By Elise Viebeck - 07/16/14 03:53 PM EDT
An anti-abortion political action committee (PAC) is vowing to punish vulnerable Senate Democrats for supporting a bill to reverse the Supreme Court's Hobby Lobby ruling.
Women Speak Out PAC said that Sens. Kay Hagan (D-N.C.), Mark Pryor (D-Ark.) and Mary Landrieu (D-La.) "stand with the abortion lobby" in their support for legislation to ensure that for-profit companies cover birth control.
"Senate Democrats and a few wayward Republicans just voted against religious freedom for their constituents and all Americans," said Women Speak Out PAC President Marjorie Dannenfelser.
The Senate bill strengthens a requirement under ObamaCare that for-profit companies offer comprehensive birth control coverage in their employee health plans.
The recent Hobby Lobby ruling allows closely held businesses to opt out of the rule on religious grounds. Democrats call the decision an unfair and dramatic extension of religious liberty rights to the private sector.
The bill's sponsor, Sen. Patty Murray (D-Wash.), asked Wednesday if Republicans believe "bosses should be in charge of a woman's healthcare decision."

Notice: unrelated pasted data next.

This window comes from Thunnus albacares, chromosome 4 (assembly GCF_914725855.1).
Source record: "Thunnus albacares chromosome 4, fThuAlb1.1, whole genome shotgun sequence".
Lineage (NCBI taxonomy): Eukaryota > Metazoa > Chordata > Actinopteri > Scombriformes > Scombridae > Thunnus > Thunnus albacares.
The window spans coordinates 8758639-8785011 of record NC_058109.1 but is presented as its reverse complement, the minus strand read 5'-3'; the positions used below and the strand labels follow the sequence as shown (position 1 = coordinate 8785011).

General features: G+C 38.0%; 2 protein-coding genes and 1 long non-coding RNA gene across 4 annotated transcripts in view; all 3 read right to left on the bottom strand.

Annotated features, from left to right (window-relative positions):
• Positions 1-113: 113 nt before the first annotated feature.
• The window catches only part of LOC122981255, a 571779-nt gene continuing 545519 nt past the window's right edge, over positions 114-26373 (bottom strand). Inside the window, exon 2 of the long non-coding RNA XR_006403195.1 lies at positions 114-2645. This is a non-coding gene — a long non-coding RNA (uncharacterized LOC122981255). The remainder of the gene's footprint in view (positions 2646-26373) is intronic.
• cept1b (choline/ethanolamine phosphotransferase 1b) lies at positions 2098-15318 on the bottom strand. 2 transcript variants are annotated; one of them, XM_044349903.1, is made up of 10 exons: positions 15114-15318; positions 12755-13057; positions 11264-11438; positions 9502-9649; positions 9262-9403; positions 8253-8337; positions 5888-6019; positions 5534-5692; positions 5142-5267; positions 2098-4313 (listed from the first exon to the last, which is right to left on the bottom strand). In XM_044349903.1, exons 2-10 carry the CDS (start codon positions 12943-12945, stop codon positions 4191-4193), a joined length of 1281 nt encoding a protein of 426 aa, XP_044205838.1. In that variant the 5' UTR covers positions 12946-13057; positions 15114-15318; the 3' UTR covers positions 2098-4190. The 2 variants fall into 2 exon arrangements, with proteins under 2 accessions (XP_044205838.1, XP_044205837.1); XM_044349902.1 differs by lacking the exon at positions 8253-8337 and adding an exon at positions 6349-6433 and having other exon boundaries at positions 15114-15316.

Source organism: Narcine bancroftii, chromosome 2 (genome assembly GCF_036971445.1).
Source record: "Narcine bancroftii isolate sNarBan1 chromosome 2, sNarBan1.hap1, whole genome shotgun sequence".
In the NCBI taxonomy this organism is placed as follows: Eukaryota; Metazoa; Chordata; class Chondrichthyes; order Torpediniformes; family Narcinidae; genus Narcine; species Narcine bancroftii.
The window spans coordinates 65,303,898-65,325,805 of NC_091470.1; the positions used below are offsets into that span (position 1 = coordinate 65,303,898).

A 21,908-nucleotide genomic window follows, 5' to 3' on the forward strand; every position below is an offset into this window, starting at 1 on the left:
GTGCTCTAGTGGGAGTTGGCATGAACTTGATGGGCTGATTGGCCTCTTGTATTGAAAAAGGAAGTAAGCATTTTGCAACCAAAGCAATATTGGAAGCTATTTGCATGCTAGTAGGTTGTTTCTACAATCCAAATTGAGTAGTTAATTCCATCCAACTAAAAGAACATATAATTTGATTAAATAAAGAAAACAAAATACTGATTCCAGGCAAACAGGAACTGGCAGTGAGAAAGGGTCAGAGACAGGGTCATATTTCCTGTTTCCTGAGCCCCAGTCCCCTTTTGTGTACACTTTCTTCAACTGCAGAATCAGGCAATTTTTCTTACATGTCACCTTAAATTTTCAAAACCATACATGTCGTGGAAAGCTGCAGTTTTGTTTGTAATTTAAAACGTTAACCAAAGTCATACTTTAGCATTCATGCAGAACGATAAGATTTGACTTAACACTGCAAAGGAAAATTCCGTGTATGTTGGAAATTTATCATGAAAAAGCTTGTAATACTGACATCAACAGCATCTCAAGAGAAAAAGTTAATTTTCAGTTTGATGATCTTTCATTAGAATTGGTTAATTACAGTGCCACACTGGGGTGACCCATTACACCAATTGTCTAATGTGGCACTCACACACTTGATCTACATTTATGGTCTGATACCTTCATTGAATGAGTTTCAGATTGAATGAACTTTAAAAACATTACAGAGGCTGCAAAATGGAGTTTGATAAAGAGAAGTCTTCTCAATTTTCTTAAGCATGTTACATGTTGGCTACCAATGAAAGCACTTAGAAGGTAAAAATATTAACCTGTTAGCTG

"Do they think that we, as a country, should start down the path where CEOs and corporations can start making decisions for all kinds of healthcare for their employees?” Murray said.
"Women should call the shots when it comes to their healthcare decisions. Not their boss. Not their government. Not anyone else. Period."
Lacking the 60 votes necessary to advance, the measure ultimately stalled on the Senate floor. Three Republicans sided with Democrats, but it was not enough to move the bill forward.
Women Speak Out PAC criticized Dems for suggesting the Hobby Lobby decision affects women's access to birth control.
"Contraception is widely available. There is no bogey man or woman fighting to change that," Dannenfelser said.
"In backing this legislation, Senators Hagan, Pryor, and Landrieu stand with the abortion lobby, not the people who elected them," she continued.
The group did not announce specific plans to target Hagan, Pryor and Landrieu, who are three of the Senate's most vulnerable members this election cycle.